"Count on it, Ezra," the healer promised quietly.
The gambler glanced at Buck, and then beyond him at the silent form of JD in the corner, and his bright foxlike emerald gaze softened with compassion. He clapped a hand gently against Buck's shoulder, opened his jacket to check his guns briefly, and left the room.
Buck moved over to the silent youth, who was staring at his feet, trembling a little. "You okay, kid?" he inquired gently.
"It's over, Buck," JD whispered, his voice tight and painful. "Chris is never gonna trust or respect me again."
"His loss, then," Buck retorted. "It don't matter."
JD's head came up, his eyes full of tears. "It does matter! You'n'him'n'everybody, you're all the family I got left. What do I have if I lose you all?"
"You ain't lost us all, son," Buck assured him, not even aware of the endearment he had used, one he hadn't dared speak since this whole affair with Daniel Dunne had gotten started. "You ain't lost nowheres near all of us. You got me, no matter who else. Maybe I ain't much, but you got me, now and for as long as I live, and that's a promise, son."
And then he folded JD into his arms and held him and comforted him while the boy wept.
+ + + + + + +
From a deserted cabin near the edge of town, Darrin York watched as the two distinctive forms, the grim black-clad Larabee and the massive Sanchez, trotted past on the trail of the Winterhaven men. Two, and the kid said Tanner was hurt, he thought. That leaves four. Tanner'll be at Jackson's place, and the others'll be checking up on him regularly. That's where I'll go.
He led Ebony out of the cabin's shelter and swung into the saddle.
+ + + + + + +
"I think I better ride out to the Wells place and fetch Miss Nettie," Buck said, about three hours later.
"There's no need for that, Buck," Nathan objected mildly. "Vin's gonna be fine, he just needs rest and quiet." The tracker had regained consciousness briefly twice since Chris and Josiah left; he'd been coherent, though still rather weak, and had taken Nathan's herbal teas without any more than his usual argument.
"You didn't get a helluva lot of sleep last night, doc," Buck reminded him. "You can't look after him all alone, not and take care of the rest of your obligations too. Plus which, I ain't eager to deal with how that lady'll rip into us when she finds out Vin got hurt and we didn't let her know. You know how she is, fusses over him as bad as I do over the kid."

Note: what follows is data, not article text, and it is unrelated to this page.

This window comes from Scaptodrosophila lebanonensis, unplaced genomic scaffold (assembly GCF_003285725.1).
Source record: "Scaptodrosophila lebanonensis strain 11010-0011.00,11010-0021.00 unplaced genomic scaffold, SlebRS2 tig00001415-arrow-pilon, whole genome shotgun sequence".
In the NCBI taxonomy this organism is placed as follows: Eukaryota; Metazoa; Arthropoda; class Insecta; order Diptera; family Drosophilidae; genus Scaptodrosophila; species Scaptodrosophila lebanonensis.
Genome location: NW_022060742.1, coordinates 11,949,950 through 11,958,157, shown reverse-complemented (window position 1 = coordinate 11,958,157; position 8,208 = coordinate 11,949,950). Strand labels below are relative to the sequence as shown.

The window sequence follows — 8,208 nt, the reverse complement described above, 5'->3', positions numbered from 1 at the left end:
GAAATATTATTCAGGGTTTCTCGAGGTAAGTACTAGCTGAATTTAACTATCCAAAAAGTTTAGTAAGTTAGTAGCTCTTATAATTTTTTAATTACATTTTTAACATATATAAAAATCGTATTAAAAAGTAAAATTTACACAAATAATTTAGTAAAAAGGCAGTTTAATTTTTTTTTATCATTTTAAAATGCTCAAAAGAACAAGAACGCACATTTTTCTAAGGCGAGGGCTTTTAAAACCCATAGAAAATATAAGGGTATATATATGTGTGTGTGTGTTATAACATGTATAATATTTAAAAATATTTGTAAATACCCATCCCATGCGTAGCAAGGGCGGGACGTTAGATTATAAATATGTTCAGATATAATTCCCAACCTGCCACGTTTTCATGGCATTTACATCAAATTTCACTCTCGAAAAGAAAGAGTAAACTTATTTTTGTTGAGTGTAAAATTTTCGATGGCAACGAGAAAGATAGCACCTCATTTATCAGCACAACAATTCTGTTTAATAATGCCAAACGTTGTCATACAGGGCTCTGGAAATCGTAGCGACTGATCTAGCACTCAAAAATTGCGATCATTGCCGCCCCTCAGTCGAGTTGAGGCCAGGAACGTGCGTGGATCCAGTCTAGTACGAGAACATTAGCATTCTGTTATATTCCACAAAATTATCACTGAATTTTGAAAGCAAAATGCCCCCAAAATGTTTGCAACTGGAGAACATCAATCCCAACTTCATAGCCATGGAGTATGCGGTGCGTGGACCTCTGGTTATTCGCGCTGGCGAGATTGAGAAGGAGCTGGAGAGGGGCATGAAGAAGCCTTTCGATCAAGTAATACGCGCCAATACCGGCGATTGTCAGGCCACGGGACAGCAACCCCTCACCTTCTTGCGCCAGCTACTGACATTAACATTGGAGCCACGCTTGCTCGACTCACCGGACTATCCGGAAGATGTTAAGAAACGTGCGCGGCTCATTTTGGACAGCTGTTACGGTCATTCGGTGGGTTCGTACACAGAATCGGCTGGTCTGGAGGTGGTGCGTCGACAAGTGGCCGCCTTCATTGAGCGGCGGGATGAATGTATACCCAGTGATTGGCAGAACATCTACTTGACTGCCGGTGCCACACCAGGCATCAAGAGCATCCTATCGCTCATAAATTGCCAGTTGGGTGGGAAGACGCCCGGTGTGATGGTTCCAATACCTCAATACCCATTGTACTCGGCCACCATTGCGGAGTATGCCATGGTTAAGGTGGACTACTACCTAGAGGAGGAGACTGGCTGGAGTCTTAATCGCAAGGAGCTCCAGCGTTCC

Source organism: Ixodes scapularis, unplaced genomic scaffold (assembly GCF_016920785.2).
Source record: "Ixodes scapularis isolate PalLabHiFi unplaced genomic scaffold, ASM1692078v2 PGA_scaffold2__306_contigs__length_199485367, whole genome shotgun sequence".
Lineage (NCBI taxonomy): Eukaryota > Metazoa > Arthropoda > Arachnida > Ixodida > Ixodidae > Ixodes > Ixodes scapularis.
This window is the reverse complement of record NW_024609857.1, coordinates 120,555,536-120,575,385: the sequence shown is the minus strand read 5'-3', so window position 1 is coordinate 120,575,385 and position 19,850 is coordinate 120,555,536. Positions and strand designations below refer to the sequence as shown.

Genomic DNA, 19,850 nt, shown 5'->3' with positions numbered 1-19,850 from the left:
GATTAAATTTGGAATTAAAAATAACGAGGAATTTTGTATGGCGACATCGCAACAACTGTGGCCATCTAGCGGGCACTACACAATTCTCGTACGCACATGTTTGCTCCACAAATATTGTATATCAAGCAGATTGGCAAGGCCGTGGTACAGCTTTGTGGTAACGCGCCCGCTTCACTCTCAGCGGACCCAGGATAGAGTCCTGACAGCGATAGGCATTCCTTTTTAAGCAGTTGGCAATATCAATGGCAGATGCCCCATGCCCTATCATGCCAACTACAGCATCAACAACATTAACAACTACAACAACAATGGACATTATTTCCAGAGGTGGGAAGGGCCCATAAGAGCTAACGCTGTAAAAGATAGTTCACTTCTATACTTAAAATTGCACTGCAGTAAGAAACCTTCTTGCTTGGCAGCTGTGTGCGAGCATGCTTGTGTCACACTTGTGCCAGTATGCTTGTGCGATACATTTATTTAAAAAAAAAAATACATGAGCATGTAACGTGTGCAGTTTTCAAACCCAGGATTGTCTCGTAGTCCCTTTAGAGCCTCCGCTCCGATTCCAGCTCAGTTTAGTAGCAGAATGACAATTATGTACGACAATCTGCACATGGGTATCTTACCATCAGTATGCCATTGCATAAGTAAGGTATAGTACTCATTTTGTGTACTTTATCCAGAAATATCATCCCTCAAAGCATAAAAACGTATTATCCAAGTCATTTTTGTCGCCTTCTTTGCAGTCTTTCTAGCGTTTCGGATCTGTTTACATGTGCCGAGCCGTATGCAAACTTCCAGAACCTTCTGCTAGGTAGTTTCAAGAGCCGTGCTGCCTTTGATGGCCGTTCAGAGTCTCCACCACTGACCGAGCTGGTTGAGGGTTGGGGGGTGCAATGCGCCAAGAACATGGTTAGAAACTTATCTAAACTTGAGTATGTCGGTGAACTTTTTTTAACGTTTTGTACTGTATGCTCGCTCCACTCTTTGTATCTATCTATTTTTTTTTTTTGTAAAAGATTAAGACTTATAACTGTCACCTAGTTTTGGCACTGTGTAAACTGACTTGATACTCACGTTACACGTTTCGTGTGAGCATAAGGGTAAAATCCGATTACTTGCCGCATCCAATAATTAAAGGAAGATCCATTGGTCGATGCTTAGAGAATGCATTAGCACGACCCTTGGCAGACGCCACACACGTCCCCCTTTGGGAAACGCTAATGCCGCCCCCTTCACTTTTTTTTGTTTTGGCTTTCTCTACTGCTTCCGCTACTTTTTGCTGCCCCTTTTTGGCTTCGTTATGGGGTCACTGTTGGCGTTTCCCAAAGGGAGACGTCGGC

Nathan grinned briefly. "There is that. All right, you go on."
Buck turned toward the door, pausing as his eye fell on JD. The kid hadn't let the mustached gunslinger out of his sight all morning. He still looked pale and wan, and his hair was rumpled where he'd been running his fingers through it. "You comin' with, son?"
JD shook his head. "I don't--I ain't sure I can--" He stammered to a halt. "You go, Buck, I'll stay here and help Nathan and Ezra. And tell Miss Nettie..." pause-- "tell her I'm sorry."
"Sorry?" Buck's brow crinkled under the broad brim of his pushed-back hat. "For what?"
"It's all my fault," JD whispered. "If it hadn't been for me Vin wouldn't be hurt, and Chris wouldn't--Josiah--I--"
"Whoa, now, just hold up and back off a little," Buck told him. "How's it your fault? 'Cause your pa asked to have that hearing with the Judge? He'd've likely done that anyhow, and after what happened last night I can't say's I'd blame him. 'Cause Winterhaven turned out to be a damn arrogant fool with lynching on his mind? You didn't make him that way. 'Cause Vin went out and got himself shot? He done that all on his own grand notion, on account he had one of them feelings he gets. He done what he figured he had to. Just like you done."